Experts Call for Long-term Fix for Beach Erosion

By Thomas K. Pendergast

Now that a southbound lane of the Great Highway has reopened near the SF Zoo, officials at the California Coastal Commission (CCC) are considering a plan to shore up the bluff under it before the next big storm surge hits and undermines the important highway once again.

Last December and January storm waves tore a huge chunk off the bluffs south of Sloat Boulevard, enough to cause the right lane in the southbound direction to fall down onto the beach, forcing closure of the Great Highway to southbound traffic.

Road crews moved the southbound lane further away from the bluff's edge by reducing the middle barrier between the northbound and southbound lanes to about five feet, using the extra space for one southbound lane while keeping two lanes going in the northbound direction.

A huge pile of rocks and chunks of concrete were placed on the beach at the "toe" of the bluff as a stop-gap measure to protect against further erosion but this is seen as only a temporary fix.

Frank Filice, manager of Capital Planning for the SF Department of Public Works, said his department provided a technical analysis which identified options and recommended there be additional repairs to the face of the bluff, then sent it to the California Coastal Commission for review on Sept. 16.

The situation is bureaucratically complicated because at least three different government entities, the CCC, National Park Service and the City, all have some jurisdiction over either the affected property or land adjacent to it.

Filice said his department will not recommend changing the roadway from its present form and position, wherein two lanes go north but the two lanes going south merge into one at the site of the bluff erosion, then fan back out to two lanes again. He said a traffic volume study conducted by that department determined that this road configuration was adequate to handle the southbound traffic flow, even during the rush hours.

"Two lanes turn into one, then go back to two," said Filice. "Based on that study, we didn't feel the need to maintain two lanes in order to maintain traffic flow. There's enough length on the narrowing lanes to handle the merge and then it fans out from one to two lanes."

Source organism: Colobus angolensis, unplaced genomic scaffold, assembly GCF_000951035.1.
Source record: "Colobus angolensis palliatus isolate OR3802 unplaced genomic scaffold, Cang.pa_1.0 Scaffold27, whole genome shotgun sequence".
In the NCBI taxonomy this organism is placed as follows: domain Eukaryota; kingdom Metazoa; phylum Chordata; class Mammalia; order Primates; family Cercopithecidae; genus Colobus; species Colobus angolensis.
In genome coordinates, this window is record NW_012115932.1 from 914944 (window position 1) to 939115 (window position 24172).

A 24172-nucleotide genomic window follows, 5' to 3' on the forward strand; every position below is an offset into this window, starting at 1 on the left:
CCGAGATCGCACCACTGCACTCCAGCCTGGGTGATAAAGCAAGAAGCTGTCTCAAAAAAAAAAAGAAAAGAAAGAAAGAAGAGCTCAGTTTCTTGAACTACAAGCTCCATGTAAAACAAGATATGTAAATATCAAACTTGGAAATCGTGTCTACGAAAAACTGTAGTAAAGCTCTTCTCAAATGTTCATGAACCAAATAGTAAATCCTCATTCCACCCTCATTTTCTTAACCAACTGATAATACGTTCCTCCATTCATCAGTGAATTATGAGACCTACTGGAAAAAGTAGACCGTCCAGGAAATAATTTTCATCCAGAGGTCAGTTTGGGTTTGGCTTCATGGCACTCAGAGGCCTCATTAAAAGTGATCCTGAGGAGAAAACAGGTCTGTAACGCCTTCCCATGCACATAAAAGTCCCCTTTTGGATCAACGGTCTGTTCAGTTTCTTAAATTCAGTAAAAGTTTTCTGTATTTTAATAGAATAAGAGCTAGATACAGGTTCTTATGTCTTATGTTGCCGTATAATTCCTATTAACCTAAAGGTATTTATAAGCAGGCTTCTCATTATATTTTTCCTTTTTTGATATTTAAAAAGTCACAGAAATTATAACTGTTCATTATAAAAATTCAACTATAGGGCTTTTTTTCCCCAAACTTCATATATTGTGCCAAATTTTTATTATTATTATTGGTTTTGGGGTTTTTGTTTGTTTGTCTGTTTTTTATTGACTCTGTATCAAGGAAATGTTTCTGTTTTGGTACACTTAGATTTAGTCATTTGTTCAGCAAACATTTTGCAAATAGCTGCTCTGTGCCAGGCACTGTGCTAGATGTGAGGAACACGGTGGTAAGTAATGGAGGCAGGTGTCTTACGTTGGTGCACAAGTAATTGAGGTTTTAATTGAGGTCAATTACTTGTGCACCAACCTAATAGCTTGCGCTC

Shoring up the bluff, however, is a different matter.

The report sent to the CCC recommends that at the southern tip of the affected area, the rocks already there should be relocated somewhat. North of that, however, at the two most severely eroded areas, stronger measures are needed, such as a low-height concrete-and-steel sea wall or perhaps a tangent pile wall.

A tangent pile wall is a combination of concrete pillars that are cast in place, with a concrete cap placed over it and often with a skeleton of rebar running through it.

Critics, however, say solutions like these are still just short-term solutions which will only delay the erosion of this area; so long-term planning is needed to really deal with the problem.

"In general the City has done a poor job in planning for coastal erosion," said Dean LaTourrette, director of the Save the Waves Coalition. "That area south of Sloat wants to erode, no matter what they do with band-aid solutions to stop it."

LaTourrette said over the past dozen years or so, there has been at least three emergencies involving erosion as a threat to the highway and dumping rocks has been the only solution they have come up with so far, which does not work in the long run.

"If you stop the natural erosion in one area then it exacerbates erosion in other areas," he explained. "It will redirect that (wave) energy to the nearest side of the rocks, which will increase erosion there.

"The current bluff collapse happened just south of areas where they'd previously dropped rocks. This is an archaic means to slow erosion," LaTourrette said.

Aside from the possible threat that further erosion to the north might pose to the Snowy Plover or the Bank Swallow, both of the birds being protected species with breeding grounds just north of the bluffs, there is a distinctly grotesque scenario waiting to happen should those bluffs continue to erode inland, one that moving a highway around won't solve.

"The biggest issue is there's a tunnel that runs near there, the Lake Merced sewer tunnel," said LaTourrette. "No one wants a sewer tunnel to be breached. That certainly is a big concern. You've got to be concerned about relocating critical infrastructure otherwise you're just throwing rocks at the ocean. They've been spending a lot of money for short-term solutions that are environmentally damaging and don't solve the problem. Why are they treating the south end of Ocean Beach like a poor second cousin?"

Benjamin Grant agrees that a short-term fix will only delay saying good-bye to the bluffs. As a project manager at San Francisco Planning and Urban Research (SPUR), his organization is working to "try and take the long view.

"The problem is episodic, in that nothing will happen for a period of time and then suddenly there's a storm and the DPW has to deal it immediately. There's no long-term framework for dealing with the issue," he said.

Grant said his group is acting as a facilitator to try and help coordinate the various stakeholders, agencies and government entities that are involved in dealing with the problem.

"The erosion issue is very immediate and very present, so a lot of the conversation keeps going back to that. We've got to create a long-term framework so that we're not stuck in that mode," Grant said.

SPUR is now involved in a 16-month project that's engaging stakeholders, experts, landscape architects and civil engineers to come up with a long-term plan for Ocean Beach.

"We want to be thoughtful to create a policy that ... leaves as much flexibility as possible for future decisions," he said.